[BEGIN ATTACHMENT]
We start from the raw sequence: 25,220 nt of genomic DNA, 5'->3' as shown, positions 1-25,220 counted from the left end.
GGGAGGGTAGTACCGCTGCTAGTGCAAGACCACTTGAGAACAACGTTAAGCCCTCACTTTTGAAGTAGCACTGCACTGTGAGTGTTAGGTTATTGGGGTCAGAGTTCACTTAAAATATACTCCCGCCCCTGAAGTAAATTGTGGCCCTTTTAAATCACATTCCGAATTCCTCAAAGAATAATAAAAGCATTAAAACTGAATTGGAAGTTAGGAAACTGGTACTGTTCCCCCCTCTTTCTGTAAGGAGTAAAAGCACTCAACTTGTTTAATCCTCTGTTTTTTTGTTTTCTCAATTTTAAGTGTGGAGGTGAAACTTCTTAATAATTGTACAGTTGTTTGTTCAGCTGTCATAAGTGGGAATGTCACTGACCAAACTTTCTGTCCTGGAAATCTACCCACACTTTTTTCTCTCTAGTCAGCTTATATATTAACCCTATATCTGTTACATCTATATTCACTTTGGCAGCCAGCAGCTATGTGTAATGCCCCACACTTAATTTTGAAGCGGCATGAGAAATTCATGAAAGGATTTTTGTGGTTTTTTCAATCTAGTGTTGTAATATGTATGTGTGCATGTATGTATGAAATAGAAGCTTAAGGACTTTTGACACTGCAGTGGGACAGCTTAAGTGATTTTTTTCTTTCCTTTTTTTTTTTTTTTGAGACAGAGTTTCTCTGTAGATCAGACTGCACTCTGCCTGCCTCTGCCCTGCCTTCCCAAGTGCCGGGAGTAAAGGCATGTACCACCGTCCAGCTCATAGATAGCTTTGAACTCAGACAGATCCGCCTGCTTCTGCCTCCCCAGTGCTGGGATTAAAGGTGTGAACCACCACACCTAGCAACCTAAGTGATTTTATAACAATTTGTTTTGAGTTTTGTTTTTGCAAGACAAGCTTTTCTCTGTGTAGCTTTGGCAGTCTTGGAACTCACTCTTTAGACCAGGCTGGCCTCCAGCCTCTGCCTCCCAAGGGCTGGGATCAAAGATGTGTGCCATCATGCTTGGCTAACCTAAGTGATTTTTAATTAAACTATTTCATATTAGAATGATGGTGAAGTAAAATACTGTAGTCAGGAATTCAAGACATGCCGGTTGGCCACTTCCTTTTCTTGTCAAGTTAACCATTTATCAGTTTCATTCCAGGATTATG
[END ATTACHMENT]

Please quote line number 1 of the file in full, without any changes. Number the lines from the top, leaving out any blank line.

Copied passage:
We start from the raw sequence: 25,220 nt of genomic DNA, 5'->3' as shown, positions 1-25,220 counted from the left end.